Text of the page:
---
--
Gypsy

[ Reply to This | # ]

Why block incoming pings?
Authored by: Alrescha on Aug 26, '03 07:05:40PM

Ummn... I prefer to think of it in this way:

The Internet is not your local in-house LAN. Every bored script-kiddie will be running programs to attempt to break into every computer in sight.

No traffic should be allowed unless the system has a particular reason for turning it on. Allowing protocols without understanding why and how things work on a network is not secure at all.

Turning off ICMP will not harm anything. The chances of getting a real, valid, and useful ICMP message (a redirect, perhaps) are practically nil. The chances that a script tries to ping you before launching a full-fledged attack are much greater.

A.



[ Reply to This | # ]
NONSENSE
Authored by: macubergeek on Aug 27, '03 09:46:29AM

The internet dosn't need to know my machine is reachable.
Secondly after battling Blaster worm for two weeks now, droppig icmp is a good idea. At least you can save your firewall from being hammered.



[ Reply to This | # ]
Block incoming pings while allowing outgoing pings
Authored by: molero on Aug 27, '03 05:51:43AM

I'm no expert on this, but one of the rules that Brickhouse writes to the ipfw config file and which you cannot change and always comes before any custom rules says:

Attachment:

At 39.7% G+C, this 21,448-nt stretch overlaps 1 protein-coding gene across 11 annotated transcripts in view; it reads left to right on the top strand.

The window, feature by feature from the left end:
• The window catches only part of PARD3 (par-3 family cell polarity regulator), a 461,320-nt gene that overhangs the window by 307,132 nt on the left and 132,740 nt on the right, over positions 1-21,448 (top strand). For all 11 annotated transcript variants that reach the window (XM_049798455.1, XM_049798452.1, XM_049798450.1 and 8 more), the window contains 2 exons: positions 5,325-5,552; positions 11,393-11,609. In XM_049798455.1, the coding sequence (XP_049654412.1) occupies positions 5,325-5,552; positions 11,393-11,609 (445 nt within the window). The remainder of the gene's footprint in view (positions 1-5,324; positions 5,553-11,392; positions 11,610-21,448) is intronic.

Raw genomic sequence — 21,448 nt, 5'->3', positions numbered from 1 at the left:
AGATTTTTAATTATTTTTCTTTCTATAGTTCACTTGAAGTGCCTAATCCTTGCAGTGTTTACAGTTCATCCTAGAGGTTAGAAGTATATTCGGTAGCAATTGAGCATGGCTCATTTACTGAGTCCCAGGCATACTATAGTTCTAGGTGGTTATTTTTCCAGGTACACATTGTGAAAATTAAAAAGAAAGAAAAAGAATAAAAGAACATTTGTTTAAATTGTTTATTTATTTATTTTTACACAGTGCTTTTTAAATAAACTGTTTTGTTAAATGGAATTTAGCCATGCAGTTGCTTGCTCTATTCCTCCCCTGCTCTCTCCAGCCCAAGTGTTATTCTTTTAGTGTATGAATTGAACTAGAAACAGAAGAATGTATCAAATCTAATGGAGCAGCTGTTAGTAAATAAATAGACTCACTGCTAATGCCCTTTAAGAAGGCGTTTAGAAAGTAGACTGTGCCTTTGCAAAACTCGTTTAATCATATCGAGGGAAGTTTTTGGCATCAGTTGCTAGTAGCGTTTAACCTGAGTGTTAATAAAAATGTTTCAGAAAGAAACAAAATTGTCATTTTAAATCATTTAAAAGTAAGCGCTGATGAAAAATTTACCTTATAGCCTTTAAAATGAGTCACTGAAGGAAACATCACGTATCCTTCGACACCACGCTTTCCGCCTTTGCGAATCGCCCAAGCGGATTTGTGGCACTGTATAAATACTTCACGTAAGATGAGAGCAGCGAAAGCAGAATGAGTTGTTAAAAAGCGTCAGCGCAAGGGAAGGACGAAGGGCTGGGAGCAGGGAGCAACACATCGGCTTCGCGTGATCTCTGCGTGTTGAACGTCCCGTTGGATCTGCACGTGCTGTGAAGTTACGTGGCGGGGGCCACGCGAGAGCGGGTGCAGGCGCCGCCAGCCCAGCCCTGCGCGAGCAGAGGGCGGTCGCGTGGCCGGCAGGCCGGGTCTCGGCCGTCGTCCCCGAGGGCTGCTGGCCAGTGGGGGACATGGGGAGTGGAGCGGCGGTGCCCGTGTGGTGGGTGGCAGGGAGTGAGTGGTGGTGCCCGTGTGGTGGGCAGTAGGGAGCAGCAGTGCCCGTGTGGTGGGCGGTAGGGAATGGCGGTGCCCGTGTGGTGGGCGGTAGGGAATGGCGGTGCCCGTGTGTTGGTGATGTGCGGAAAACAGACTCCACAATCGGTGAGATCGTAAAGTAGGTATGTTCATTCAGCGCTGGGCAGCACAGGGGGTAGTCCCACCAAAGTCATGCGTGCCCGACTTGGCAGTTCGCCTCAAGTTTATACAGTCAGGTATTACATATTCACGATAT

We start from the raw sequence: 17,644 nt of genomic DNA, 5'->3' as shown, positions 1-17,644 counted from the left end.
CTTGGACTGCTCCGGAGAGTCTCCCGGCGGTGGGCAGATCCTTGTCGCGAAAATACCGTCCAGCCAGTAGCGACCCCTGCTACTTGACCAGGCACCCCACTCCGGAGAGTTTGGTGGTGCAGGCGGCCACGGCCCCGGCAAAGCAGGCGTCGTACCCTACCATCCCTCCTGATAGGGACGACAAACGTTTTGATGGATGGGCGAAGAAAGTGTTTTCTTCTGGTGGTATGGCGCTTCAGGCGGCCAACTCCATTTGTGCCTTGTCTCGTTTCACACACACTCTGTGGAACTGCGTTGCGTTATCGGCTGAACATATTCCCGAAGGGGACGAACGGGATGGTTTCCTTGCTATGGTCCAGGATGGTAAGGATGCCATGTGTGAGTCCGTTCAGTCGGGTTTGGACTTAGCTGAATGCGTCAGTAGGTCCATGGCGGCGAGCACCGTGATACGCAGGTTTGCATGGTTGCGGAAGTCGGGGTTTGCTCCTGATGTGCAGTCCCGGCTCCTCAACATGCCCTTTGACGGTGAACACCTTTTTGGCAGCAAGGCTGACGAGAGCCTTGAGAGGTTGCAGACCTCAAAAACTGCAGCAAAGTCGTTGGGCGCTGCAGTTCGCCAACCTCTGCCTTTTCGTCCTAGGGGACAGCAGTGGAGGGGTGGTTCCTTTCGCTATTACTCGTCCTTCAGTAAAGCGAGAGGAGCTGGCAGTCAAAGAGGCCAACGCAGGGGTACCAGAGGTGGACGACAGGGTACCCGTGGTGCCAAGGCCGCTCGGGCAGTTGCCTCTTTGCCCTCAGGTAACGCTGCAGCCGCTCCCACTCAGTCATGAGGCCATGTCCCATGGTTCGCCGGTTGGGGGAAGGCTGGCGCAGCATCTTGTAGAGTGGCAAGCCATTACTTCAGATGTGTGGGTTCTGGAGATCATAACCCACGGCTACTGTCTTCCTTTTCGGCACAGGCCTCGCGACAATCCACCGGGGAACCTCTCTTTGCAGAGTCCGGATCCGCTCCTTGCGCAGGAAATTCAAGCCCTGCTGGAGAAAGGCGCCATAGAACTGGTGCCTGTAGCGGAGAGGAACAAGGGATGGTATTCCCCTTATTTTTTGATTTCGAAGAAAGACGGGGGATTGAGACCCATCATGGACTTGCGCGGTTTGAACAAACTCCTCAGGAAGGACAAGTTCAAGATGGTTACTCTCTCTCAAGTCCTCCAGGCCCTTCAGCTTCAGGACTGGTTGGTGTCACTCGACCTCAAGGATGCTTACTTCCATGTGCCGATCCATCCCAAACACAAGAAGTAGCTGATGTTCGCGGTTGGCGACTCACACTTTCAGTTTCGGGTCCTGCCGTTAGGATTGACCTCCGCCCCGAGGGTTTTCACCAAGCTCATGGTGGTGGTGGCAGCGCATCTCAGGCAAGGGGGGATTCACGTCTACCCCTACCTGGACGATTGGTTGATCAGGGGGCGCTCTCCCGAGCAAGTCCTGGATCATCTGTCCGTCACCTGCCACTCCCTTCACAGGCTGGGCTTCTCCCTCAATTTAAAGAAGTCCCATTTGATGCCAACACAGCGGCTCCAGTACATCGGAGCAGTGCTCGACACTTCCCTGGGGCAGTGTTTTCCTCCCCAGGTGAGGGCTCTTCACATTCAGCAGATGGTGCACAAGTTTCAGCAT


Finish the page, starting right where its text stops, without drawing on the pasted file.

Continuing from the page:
#################################################
## Allow All ICMP Packets
#################################################
add 2004 allow icmp from any to any via en0

Wouldn't this allow pinging anyhow? Rules are applied top to bottom.



[ Reply to This | # ]
Block incoming pings while allowing outgoing pings
Authored by: molero on Aug 27, '03 10:21:02AM

Just tried it out - and yes, the default BrickHouse rule indeed allows for pinging your machine, no matter what rules you might add later.
To get it right, you need to remove this line from the ipfw config file:

add 2004 allow icmp from any to any via en0



[ Reply to This | # ]
Block incoming pings while allowing outgoing pings
Authored by: DirrtyDawg on Sep 04, '03 06:49:41PM

The only ICMP types that should be allowed from the Internet are 0 3 11 which are echo reply, destination unreachable and time exceeded. I don't see any reason for anyone pinging me since I don't provide any services to the world. Allowing type 8 which is echo request CAN be a security hole, but needn't. I'm a Mac newbie so forgive me about my stupidity. I come from the Linux world and my stateful firewall can also limit access to a certain number/minute or hour or what ever you prefer. This would minimize the problem of getting pod or something. I believe ipfw is a good packet level firewall which can also do such things.

To explain the stateful thing: tcp packets contain a state which indicates what the data wants to do. For example if it is related to another packet sent earlier then it would have a related state. Since icmp is a different layer 4 protocol it doesn't have states in it. If you send a echo request you get a echo reply which doesn't have any flags like syn or ack. ICMP is actually just for testing connections so it doesn't need all the stuff.

If someone wants to get a small introduction into firewalling theory just write an email.